Multnomah Falls is a popular and iconic destination in Oregon, attracting around 2.5 million visitors annually as Oregon’s tallest waterfall. This popular attraction is located within the Columbia River Gorge National Scenic Area.
Multnomah Falls: The Jewel of the Columbia River Gorge
Oregon’s Eagle Creek Fire devastated the Columbia River Gorge, with smaller fires in Washington. On September 2, 2017, a 15-year-old boy playing with firecrackers during a burn ban started the fire, which burned 50,000 acres. It burned for three months.
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This guide will prepare you for the area by covering camping, hiking, dining, and more.
As 635 feet tall, Multnomah Falls drops into two tiers of basalt cliffs, creating a mesmerizing sight for visitors. However, crowds can be a challenge, so arriving early is recommended. Even if you’re not up for hiking, you can still take in the falls’ beauty from the highway or the entrance lodge.
Multnomah Falls is the Tallest Waterfall in Oregon
Multnomah Falls is not only the tallest in Oregon near the historic highway, as credited by the United States Forest Service, but also the second tallest year-round waterfall in the United States.
However, there is some skepticism surrounding this distinction, as Multnomah Falls is listed as the 137th tallest waterfall in the United States by the World Waterfall Database.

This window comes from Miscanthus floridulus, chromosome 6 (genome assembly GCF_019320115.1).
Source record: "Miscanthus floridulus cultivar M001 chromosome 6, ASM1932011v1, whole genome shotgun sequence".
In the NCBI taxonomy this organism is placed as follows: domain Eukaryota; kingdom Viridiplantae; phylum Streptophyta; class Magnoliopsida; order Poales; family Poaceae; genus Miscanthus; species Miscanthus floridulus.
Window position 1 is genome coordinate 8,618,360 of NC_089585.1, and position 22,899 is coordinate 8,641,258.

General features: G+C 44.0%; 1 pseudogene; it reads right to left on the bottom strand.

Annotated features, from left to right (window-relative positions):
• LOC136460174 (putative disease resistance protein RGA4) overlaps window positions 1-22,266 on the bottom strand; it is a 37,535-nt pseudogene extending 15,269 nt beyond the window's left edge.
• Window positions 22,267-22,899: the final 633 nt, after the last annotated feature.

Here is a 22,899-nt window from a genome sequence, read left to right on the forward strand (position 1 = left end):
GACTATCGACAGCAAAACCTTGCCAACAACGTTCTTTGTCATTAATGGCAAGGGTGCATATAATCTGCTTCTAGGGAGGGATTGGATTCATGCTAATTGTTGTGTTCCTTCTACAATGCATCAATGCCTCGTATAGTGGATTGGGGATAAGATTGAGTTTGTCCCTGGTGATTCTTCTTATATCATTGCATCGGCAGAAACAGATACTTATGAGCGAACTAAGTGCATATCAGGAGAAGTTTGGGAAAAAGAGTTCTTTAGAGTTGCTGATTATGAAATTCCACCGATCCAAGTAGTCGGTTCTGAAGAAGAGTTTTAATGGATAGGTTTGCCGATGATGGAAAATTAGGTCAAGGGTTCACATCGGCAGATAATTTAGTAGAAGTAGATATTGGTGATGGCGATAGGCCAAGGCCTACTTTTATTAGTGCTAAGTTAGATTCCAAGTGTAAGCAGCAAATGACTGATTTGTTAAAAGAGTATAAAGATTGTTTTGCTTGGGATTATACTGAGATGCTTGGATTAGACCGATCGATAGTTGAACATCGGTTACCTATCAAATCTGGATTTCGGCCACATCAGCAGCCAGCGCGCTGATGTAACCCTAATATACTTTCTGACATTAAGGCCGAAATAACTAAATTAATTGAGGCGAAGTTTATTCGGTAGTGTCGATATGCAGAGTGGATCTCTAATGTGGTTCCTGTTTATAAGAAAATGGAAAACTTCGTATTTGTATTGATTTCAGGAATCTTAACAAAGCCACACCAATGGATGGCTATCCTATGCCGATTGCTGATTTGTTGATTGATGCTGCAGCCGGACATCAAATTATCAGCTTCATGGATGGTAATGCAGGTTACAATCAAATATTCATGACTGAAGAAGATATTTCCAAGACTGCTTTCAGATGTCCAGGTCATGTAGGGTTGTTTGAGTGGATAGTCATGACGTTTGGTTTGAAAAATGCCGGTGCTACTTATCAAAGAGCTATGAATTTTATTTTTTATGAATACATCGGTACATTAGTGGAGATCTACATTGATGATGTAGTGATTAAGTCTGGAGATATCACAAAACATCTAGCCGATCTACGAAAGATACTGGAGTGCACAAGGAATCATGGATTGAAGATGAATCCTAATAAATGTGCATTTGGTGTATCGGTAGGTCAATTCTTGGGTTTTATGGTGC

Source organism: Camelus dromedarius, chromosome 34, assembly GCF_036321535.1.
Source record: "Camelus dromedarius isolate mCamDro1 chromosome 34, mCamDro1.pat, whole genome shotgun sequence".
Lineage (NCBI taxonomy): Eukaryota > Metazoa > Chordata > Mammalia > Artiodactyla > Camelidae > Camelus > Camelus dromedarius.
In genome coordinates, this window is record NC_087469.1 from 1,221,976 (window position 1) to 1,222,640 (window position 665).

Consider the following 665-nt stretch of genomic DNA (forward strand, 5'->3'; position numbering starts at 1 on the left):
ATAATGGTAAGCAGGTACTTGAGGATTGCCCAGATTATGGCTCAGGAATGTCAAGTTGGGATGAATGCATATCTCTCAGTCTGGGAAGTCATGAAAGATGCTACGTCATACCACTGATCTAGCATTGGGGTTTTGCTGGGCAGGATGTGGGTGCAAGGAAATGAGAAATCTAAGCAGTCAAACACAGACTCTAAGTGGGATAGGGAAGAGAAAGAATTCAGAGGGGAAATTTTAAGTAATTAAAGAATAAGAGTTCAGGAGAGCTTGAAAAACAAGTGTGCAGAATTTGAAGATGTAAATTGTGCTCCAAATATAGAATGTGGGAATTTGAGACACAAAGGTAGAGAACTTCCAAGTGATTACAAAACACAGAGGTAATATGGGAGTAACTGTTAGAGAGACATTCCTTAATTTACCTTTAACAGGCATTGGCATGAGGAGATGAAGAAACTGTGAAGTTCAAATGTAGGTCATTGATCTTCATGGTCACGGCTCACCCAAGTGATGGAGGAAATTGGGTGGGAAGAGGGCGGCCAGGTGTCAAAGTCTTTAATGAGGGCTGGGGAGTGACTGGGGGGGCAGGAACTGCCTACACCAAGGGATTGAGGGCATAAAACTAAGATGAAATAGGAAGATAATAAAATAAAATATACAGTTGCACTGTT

I suppose it’s worth mentioning, this site does not distinguish between seasonal and year-round waterfalls. At the end of the day, regardless of how tall it is, it’s absolutely stunning!
The hike to the top is worth the view, and only about 2.4 miles round trip and is very much kid-friendly.
We definitely recommend getting a very early start to beat the crowds. The paved trail is very well maintained. We would consider this a moderate hike and very doable at all skill levels.
Wahkeena Falls is another stunning waterfall in the Columbia River Gorge area, located just a short distance from Multnomah Falls. The hike to the falls is about 2.4 miles round trip and includes a steep climb up a series of switchbacks.
The Historic Columbia River Highway, also known as the Waterfall Corridor, lives up to its name as it boasts numerous breathtaking cascades to discover. If you want to avoid crowds, there are less-frequented options like the 2.4-mile round trip to Wahclella Falls, the 4.4-mile out-and-back trail at Dry Creek Falls, and the 1.4-mile out-and-back hike to Bridal Veil Falls.
Directions to the Majestic Multnomah Falls
The historic Columbia River Highway runs through the Columbia River Gorge, where Multnomah Falls is located near Bridal Veil and Troutdale, Oregon. The round-trip distance to the Benson Bridge viewing area is just 0.4 miles, while hiking to the top of the falls covers 2.4 miles with a 750-foot elevation change. For those looking for a more extended trek, the hike to the peak of Larch Mountain covers 13.6 miles. To get there from Portland, take I-84 east and exit at 31 to reach the larger parking area between the interstate lanes.
Car Free Options
If you prefer traveling without your own vehicle, a taxi, bus, or ride-share from Troutdale to Multnomah Falls is available.
The Columbia Gorge Express provides budget-friendly daily bus rides to Portland, Multnomah Falls, Cascade Locks, and Hood River in Oregon. During summer, a complimentary shuttle operates from Rooster Rock State Park. Due to heavy traffic and limited parking, it is advisable to use public transportation, like the Columbia Gorge Express, to avoid congestion.
Multnomah Falls Historic Lodge
The waterfall attracts over 2.5 million visitors annually, making it the most popular natural recreation site in the Pacific Northwest.